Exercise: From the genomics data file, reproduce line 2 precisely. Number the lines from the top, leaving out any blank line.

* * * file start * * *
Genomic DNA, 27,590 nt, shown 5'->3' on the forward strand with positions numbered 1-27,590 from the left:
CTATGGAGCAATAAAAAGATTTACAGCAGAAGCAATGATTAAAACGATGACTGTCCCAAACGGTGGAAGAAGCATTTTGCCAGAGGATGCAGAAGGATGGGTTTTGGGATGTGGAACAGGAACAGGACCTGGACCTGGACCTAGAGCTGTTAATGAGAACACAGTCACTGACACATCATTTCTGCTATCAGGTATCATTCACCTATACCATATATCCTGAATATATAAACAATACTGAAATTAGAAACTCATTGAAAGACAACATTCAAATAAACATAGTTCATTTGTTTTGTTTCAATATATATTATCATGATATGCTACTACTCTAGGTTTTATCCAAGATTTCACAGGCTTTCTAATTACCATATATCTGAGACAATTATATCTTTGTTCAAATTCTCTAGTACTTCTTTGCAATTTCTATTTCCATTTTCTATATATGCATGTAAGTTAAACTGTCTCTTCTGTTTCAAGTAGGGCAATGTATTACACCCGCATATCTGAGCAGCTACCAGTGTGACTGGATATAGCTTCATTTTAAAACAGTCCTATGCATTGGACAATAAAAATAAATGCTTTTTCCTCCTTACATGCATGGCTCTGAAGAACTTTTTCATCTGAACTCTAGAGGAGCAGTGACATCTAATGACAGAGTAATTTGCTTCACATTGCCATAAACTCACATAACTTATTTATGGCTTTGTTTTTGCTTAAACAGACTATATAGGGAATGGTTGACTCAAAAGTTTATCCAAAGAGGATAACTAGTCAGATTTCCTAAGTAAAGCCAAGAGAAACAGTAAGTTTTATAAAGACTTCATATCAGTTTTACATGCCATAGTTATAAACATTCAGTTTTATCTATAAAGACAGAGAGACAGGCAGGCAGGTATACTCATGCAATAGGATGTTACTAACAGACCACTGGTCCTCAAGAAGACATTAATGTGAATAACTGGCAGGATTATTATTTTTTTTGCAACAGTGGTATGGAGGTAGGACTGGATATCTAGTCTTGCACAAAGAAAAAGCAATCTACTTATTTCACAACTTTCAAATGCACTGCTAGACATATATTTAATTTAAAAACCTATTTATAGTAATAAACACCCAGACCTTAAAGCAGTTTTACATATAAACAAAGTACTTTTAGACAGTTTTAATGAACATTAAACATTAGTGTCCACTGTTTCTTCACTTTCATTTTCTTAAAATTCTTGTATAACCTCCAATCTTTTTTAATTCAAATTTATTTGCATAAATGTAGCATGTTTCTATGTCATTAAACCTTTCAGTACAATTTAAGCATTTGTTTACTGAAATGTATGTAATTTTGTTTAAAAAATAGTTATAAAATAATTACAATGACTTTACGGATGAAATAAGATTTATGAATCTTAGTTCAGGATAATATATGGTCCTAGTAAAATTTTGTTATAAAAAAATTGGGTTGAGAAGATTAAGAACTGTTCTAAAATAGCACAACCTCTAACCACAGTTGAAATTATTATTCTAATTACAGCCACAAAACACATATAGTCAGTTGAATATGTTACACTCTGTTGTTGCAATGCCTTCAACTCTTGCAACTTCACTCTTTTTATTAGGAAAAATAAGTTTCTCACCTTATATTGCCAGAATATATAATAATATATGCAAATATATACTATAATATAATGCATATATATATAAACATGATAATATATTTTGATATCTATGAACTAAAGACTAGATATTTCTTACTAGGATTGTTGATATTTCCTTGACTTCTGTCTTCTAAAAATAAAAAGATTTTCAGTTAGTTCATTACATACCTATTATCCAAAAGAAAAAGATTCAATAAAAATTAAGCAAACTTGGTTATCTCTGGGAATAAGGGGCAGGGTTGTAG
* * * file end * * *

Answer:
CTATGGAGCAATAAAAAGATTTACAGCAGAAGCAATGATTAAAACGATGACTGTCCCAAACGGTGGAAGAAGCATTTTGCCAGAGGATGCAGAAGGATGGGTTTTGGGATGTGGAACAGGAACAGGACCTGGACCTGGACCTAGAGCTGTTAATGAGAACACAGTCACTGACACATCATTTCTGCTATCAGGTATCATTCACCTATACCATATATCCTGAATATATAAACAATACTGAAATTAGAAACTCATTGAAAGACAACATTCAAATAAACATAGTTCATTTGTTTTGTTTCAATATATATTATCATGATATGCTACTACTCTAGGTTTTATCCAAGATTTCACAGGCTTTCTAATTACCATATATCTGAGACAATTATATCTTTGTTCAAATTCTCTAGTACTTCTTTGCAATTTCTATTTCCATTTTCTATATATGCATGTAAGTTAAACTGTCTCTTCTGTTTCAAGTAGGGCAATGTATTACACCCGCATATCTGAGCAGCTACCAGTGTGACTGGATATAGCTTCATTTTAAAACAGTCCTATGCATTGGACAATAAAAATAAATGCTTTTTCCTCCTTACATGCATGGCTCTGAAGAACTTTTTCATCTGAACTCTAGAGGAGCAGTGACATCTAATGACAGAGTAATTTGCTTCACATTGCCATAAACTCACATAACTTATTTATGGCTTTGTTTTTGCTTAAACAGACTATATAGGGAATGGTTGACTCAAAAGTTTATCCAAAGAGGATAACTAGTCAGATTTCCTAAGTAAAGCCAAGAGAAACAGTAAGTTTTATAAAGACTTCATATCAGTTTTACATGCCATAGTTATAAACATTCAGTTTTATCTATAAAGACAGAGAGACAGGCAGGCAGGTATACTCATGCAATAGGATGTTACTAACAGACCACTGGTCCTCAAGAAGACATTAATGTGAATAACTGGCAGGATTATTATTTTTTTTGCAACAGTGGTATGGAGGTAGGACTGGATATCTAGTCTTGCACAAAGAAAAAGCAATCTACTTATTTCACAACTTTCAAATGCACTGCTAGACATATATTTAATTTAAAAACCTATTTATAGTAATAAACACCCAGACCTTAAAGCAGTTTTACATATAAACAAAGTACTTTTAGACAGTTTTAATGAACATTAAACATTAGTGTCCACTGTTTCTTCACTTTCATTTTCTTAAAATTCTTGTATAACCTCCAATCTTTTTTAATTCAAATTTATTTGCATAAATGTAGCATGTTTCTATGTCATTAAACCTTTCAGTACAATTTAAGCATTTGTTTACTGAAATGTATGTAATTTTGTTTAAAAAATAGTTATAAAATAATTACAATGACTTTACGGATGAAATAAGATTTATGAATCTTAGTTCAGGATAATATATGGTCCTAGTAAAATTTTGTTATAAAAAAATTGGGTTGAGAAGATTAAGAACTGTTCTAAAATAGCACAACCTCTAACCACAGTTGAAATTATTATTCTAATTACAGCCACAAAACACATATAGTCAGTTGAATATGTTACACTCTGTTGTTGCAATGCCTTCAACTCTTGCAACTTCACTCTTTTTATTAGGAAAAATAAGTTTCTCACCTTATATTGCCAGAATATATAATAATATATGCAAATATATACTATAATATAATGCATATATATATAAACATGATAATATATTTTGATATCTATGAACTAAAGACTAGATATTTCTTACTAGGATTGTTGATATTTCCTTGACTTCTGTCTTCTAAAAATAAAAAGATTTTCAGTTAGTTCATTACATACCTATTATCCAAAAGAAAAAGATTCAATAAAAATTAAGCAAACTTGGTTATCTCTGGGAATAAGGGGCAGGGTTGTAG